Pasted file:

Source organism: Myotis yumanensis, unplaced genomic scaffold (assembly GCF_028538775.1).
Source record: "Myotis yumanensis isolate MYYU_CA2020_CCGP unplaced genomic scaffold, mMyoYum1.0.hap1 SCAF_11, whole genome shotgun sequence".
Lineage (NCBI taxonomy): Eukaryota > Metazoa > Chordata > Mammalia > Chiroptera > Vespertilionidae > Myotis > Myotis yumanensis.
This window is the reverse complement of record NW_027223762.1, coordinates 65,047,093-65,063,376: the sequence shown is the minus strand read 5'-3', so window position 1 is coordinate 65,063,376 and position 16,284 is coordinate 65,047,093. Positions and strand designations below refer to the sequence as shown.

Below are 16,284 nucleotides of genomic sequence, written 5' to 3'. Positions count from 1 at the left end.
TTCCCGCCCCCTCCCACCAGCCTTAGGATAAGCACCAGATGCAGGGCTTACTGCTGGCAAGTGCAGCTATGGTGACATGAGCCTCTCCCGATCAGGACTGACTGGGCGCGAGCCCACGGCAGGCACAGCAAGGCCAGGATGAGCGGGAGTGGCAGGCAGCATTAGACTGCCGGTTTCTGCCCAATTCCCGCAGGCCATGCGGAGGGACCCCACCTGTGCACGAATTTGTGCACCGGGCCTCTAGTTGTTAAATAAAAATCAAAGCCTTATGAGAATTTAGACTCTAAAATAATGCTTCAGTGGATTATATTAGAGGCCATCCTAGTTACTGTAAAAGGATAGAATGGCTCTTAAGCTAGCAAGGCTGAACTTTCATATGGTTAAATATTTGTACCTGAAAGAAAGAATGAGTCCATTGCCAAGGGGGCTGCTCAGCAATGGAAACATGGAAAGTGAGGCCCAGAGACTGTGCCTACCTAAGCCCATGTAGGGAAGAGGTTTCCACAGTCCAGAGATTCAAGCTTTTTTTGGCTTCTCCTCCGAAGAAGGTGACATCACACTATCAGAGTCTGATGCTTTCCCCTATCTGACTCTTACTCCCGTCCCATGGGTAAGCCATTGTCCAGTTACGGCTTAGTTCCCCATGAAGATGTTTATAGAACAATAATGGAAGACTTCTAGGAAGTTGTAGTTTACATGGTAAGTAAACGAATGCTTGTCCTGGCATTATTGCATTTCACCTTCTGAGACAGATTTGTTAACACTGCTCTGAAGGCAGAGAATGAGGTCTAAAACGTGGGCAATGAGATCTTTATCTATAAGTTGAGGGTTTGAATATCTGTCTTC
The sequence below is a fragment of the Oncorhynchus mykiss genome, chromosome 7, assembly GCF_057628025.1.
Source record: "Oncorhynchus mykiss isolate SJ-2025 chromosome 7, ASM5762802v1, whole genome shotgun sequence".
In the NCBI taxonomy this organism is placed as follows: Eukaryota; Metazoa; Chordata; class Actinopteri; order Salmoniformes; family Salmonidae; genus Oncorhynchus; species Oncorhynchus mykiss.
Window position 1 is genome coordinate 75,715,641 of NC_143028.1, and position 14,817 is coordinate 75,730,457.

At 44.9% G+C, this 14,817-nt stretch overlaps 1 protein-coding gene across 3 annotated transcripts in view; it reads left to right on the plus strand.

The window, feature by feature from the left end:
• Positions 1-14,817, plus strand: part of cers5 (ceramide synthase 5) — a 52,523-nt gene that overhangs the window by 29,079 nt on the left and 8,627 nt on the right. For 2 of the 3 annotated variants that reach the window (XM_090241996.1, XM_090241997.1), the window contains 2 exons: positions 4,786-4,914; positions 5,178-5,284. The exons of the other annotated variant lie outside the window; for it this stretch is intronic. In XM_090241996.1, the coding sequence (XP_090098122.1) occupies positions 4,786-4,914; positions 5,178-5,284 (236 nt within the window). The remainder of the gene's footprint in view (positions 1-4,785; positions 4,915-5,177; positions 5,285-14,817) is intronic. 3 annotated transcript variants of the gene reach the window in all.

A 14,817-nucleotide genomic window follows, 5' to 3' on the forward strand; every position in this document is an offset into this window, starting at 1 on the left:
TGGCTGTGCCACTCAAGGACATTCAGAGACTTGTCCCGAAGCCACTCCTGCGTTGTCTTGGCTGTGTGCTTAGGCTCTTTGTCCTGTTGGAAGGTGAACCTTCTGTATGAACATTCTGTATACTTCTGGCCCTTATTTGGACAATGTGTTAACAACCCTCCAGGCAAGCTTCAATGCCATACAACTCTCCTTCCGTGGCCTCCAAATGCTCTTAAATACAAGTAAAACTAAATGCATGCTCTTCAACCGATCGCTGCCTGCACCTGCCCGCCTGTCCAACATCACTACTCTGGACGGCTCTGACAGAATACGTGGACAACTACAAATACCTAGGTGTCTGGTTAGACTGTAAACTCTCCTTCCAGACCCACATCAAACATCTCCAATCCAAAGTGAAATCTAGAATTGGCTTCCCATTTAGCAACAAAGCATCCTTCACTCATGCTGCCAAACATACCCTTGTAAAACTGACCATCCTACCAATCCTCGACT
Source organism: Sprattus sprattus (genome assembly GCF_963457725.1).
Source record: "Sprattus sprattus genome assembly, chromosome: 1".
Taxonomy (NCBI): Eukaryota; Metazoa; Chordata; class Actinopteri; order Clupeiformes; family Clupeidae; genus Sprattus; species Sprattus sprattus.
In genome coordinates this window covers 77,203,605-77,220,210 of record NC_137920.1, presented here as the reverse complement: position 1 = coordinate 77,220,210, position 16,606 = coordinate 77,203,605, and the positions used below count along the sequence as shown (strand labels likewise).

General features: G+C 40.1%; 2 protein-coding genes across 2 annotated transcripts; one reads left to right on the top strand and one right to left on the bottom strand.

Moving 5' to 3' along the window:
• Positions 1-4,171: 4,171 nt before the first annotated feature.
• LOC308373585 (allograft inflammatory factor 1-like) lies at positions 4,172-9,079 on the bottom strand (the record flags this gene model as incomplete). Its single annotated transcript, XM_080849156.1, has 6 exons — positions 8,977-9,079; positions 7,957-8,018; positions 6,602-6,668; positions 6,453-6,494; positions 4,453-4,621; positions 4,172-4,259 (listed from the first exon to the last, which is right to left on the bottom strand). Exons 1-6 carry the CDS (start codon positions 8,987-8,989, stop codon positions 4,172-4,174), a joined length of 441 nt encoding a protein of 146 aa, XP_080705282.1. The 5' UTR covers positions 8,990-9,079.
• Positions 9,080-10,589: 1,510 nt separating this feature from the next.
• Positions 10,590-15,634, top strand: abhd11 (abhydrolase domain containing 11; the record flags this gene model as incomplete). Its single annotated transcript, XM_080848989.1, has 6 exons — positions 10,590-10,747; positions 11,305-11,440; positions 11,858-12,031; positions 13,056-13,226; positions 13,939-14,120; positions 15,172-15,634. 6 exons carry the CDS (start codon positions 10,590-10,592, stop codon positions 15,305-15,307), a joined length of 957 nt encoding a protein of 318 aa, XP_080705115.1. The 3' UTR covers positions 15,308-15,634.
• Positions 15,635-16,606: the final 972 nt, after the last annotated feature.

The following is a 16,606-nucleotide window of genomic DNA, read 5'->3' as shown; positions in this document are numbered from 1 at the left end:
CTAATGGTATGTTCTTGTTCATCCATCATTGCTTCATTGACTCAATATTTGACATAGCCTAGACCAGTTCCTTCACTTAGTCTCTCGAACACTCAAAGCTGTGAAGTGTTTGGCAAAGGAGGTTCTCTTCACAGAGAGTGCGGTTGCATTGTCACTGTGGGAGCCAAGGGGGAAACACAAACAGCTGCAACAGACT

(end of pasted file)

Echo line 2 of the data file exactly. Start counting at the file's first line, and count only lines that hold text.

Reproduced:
Source record: "Myotis yumanensis isolate MYYU_CA2020_CCGP unplaced genomic scaffold, mMyoYum1.0.hap1 SCAF_11, whole genome shotgun sequence".